I still think ‘Sultans Of Swing’ sounded good. You ever listened to ‘Brothers In Arms’? Sounds good to me. I don't know what radius ‘Brothers In Arms’ was played on but I'm almost positive ‘Sultans Of Swing’ was played on a 7.25” radius. But you know… you can't play a solo on 7.25”. Oh, by the way, Gravity was played on 7.25”, right? John Mayer's playing on that tune was spectacular. (Paul sings) Gravity. Great tune.

GG: Do you give every artist the same time and attention when making an Artist Signature Guitar?

PRS: Two years of nonstop discussions and prototypes, three years nonstop. You don't think Carlos Santana knows what he wants? You don’t think Mark Tremonti knows what he wants!? These are kings in their world. They care about what they think and their obligation to their fans and to the buying public is that if they're happy, then there's a really good chance the buyers will be happy. They think of themselves as the acid test.

David Grissom will not bring a PRS DGT model to a clinic. He takes one off the wall to hold my hands to the fire. Smart. Really smart. He’s willing to risk a bad experience if it doesn't go well to make sure that our hands are held to the fire. He doesn't want it to be only the one he plays and then the rest of them are rubbish, as you would say. He wants them all magic. David's cool, he's smart. None of these people… None of them are stupid. They're all brilliant. You don't go watch somebody play for 20,000 people that is capable of what the person sitting next to you is capable of. Mostly they're doing something that is so specialised and so powerful that you are willing to travel and spend money to be there, give your time, your money, your energy, your care, all of it.

It's cool. Watching Joe Walsh play at Wembley for the Taylor Hawkins Tribute with his PRS - that was just awesome. I was yelling and I just thought it was great.

GG: Does seeing artists perform on television and huge stages bring you satisfaction?

PRS: No, it's not satisfaction I experience. I experience - I hope he's okay. I experience - I hope the guitar is doing its job. They’re not fighting it in any way. There's no broken string. I want the thing to do its job. It's not about being satisfied. It's about taking care of my partner. When I saw Carlos Santana play a guitar at the Grammys, I just wanted to make sure it was okay. I wanted to make sure it got through the tune. It did its job. Believe me, all the techs wanted that, too!

I saw Rupert Neve give a talk once on Neve consoles and he was talking about making consoles for the BBC. He said ‘You guys are all nuts about how it sounds, and I didn’t care about how it sounded. I cared that a channel never went down because if a channel went down on a news program - somebody lost their job. I was worried about them not losing their job. It couldn't fail.’ That was the whole deal. If somebody is on camera with the prime minister and they're doing an interview, you don't want that channel to go down - somebody's going to lose their job. I thought that was very instructive. So when you're asking a question of how I feel when I'm watching them, I don't want the channel to go down. I want the guitar to do its job.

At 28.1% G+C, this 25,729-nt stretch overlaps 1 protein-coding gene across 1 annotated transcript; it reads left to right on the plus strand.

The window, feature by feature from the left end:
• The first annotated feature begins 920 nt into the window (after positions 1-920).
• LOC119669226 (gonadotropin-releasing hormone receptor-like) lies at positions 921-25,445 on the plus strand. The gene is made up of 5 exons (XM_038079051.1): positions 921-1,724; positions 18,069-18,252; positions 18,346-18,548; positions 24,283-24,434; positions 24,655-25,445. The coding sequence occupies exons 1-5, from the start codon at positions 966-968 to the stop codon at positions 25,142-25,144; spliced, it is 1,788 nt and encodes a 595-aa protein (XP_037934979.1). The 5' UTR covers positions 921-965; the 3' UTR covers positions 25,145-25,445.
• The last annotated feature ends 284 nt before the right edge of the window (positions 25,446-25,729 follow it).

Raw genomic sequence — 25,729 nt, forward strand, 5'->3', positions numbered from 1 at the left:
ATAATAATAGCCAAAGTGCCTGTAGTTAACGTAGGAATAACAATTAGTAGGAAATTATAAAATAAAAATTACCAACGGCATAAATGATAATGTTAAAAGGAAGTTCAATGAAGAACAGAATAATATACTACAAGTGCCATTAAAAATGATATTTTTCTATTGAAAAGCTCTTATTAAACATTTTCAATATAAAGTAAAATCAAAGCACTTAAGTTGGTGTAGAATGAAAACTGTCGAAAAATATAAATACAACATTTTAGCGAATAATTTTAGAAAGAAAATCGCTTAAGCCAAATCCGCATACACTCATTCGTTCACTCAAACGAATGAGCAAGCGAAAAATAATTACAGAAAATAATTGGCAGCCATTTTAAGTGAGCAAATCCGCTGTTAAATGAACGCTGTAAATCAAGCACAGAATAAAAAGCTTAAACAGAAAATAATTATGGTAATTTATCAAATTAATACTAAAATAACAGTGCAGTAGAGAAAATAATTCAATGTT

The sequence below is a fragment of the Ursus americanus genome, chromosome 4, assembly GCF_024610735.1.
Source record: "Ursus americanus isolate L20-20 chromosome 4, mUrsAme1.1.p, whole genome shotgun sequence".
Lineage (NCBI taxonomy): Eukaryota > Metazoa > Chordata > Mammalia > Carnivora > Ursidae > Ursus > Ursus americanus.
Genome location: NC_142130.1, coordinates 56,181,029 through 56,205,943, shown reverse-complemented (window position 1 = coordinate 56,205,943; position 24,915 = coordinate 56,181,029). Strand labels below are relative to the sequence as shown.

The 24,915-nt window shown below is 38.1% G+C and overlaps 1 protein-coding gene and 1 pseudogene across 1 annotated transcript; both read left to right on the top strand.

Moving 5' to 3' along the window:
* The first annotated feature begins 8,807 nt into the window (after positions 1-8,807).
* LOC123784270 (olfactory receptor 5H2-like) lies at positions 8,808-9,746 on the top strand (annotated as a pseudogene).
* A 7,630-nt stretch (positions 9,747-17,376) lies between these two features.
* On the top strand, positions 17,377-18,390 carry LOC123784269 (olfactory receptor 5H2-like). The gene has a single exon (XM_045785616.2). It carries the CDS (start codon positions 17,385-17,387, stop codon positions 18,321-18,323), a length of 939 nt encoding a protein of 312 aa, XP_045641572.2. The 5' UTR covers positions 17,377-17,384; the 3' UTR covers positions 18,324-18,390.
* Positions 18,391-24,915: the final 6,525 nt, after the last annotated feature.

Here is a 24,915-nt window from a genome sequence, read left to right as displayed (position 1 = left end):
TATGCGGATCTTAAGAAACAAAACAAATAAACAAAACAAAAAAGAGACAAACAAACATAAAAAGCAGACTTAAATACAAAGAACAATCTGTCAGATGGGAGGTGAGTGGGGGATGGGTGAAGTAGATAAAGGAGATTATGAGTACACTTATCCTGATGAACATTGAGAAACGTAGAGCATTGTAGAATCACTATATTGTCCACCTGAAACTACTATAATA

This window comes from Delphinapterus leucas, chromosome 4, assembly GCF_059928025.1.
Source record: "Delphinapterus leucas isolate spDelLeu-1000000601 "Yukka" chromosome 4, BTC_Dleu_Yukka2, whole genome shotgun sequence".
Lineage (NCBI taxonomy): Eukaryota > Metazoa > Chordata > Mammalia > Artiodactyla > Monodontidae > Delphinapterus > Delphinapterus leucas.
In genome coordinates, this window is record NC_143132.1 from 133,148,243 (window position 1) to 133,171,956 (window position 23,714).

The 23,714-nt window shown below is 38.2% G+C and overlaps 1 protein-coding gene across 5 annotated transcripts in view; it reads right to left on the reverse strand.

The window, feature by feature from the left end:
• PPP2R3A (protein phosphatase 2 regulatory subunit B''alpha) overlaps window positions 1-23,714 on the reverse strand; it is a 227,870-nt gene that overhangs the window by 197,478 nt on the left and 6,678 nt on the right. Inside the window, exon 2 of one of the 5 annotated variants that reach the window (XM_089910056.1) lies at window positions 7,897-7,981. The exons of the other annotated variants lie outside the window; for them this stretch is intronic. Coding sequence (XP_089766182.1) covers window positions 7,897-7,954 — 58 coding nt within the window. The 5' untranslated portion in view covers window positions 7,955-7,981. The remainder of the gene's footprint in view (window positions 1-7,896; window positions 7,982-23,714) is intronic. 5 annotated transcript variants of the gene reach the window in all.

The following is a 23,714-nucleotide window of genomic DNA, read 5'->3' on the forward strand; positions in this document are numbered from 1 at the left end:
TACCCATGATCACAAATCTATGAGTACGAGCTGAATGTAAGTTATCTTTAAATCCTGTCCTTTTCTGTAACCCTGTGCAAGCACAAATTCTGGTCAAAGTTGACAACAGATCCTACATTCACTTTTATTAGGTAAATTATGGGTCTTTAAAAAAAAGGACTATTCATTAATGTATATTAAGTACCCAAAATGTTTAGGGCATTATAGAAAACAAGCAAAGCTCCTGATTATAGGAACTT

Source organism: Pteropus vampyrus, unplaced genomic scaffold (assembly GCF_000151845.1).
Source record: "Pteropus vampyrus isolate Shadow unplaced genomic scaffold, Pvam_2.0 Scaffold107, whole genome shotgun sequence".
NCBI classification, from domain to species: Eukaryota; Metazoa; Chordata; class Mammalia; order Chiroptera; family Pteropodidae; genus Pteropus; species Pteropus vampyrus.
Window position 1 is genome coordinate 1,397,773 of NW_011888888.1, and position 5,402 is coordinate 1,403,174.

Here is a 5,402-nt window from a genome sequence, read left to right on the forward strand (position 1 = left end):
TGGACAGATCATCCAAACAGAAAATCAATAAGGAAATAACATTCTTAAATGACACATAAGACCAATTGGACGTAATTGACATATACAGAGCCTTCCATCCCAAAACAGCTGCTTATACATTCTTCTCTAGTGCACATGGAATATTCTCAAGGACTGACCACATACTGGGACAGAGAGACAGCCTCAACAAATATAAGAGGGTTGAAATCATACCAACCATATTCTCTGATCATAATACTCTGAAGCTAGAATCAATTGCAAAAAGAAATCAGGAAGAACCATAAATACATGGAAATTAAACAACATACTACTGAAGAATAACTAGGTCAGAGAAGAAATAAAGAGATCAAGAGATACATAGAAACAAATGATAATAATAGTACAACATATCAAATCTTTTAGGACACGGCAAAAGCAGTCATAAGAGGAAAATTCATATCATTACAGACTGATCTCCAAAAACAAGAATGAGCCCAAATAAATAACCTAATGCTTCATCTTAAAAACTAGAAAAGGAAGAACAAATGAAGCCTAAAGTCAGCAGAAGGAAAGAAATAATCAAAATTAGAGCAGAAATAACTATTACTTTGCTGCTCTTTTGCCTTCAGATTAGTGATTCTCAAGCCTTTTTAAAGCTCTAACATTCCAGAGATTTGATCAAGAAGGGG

We took Hendrix's amp apart. They had done so many things in that amp to make sure that it didn't blow power tubes. They had lower voltages. They had done all kinds of things to make sure that it survived during a concert. He didn't want the amp to blow up while was playing through it and he was abusing it! He was taking it to its limit in a good way. The way in which we would expect him to do it live. We opened the amp and man, they had done so many things to make sure it was customer service ready. That was cool.

The Rupert Neve interview, he said ‘I didn't care how it sounded, I wanted to make sure it worked.’ I mean, the consoles were built like tanks. They didn't want them to fail. They want everything to always work. There's so much electronics, so many things to go wrong. They were built like tanks.

GG: So… quality is at the forefront of every design choice you make?

PRS: You put that T-shirt on this morning, you put it on. You never even thought about it afterwards. So it did its job. But if it's got a burr in it it’ll bother you all day. You’ve got to get all the burrs out of T-shirts. It doesn't work. It's a tool to do a job.

Now, if a guitar sounds better than any other one in the rack or and plays better and inspires you more, then that's even more gravy. That's even better. I'm working really hard to get things to sound as best as I can. We're learning so much about pickups right now and we're putting it in as fast as we can into the guitars. I brought a prototype here that I can't show on film, but I think it sounded wicked good.

GG: What guitar are you most proud of making?

PRS: I don't know. Maybe the first guitar that Carlos made famous to the world. Maybe the one that he showed everybody, I don't know. Maybe the guitar that was played at Taylor Hawkins Tribute Show at Wembley. This guitar I'm holding, I don't know. I don't have a specific (proudest) spot.

GG: So… what makes a good guitar?

PRS: A really good guitar is bright on the low strings and real thick on the high strings. A really bad guitar is bass-y on the bass strings and really high endy ice picky on the high strings.

Look, you can find out how good a guitar is with a stopwatch. A guitar that rings for 12 seconds is not as good as a guitar that rings for 45 seconds, period. End of story. The guitar maker who built the one that rings 45 seconds flat out knew better what was going on than the one that rang for 12 seconds. It's like having a rubber nut in a rubber bridge on. It's going to deaden the string. You want a guitar that doesn't shut down the string.